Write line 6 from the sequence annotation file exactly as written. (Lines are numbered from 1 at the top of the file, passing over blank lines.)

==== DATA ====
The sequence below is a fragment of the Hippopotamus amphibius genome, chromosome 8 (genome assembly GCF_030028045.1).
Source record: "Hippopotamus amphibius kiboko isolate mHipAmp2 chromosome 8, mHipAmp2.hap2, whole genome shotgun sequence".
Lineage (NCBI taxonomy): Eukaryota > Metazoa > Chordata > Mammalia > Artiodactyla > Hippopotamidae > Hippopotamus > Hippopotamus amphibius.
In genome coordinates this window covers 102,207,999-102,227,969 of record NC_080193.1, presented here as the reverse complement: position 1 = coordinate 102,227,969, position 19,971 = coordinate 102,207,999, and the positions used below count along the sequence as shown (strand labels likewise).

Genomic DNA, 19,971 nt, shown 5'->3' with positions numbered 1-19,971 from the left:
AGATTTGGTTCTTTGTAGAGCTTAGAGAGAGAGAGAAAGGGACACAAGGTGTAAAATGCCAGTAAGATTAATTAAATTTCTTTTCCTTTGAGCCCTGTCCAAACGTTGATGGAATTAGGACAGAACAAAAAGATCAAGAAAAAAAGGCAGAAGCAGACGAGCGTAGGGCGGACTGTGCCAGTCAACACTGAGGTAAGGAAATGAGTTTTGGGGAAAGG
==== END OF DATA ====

AGATTTGGTTCTTTGTAGAGCTTAGAGAGAGAGAGAAAGGGACACAAGGTGTAAAATGCCAGTAAGATTAATTAAATTTCTTTTCCTTTGAGCCCTGTCCAAACGTTGATGGAATTAGGACAGAACAAAAAGATCAAGAAAAAAAGGCAGAAGCAGACGAGCGTAGGGCGGACTGTGCCAGTCAACACTGAGGTAAGGAAATGAGTTTTGGGGAAAGG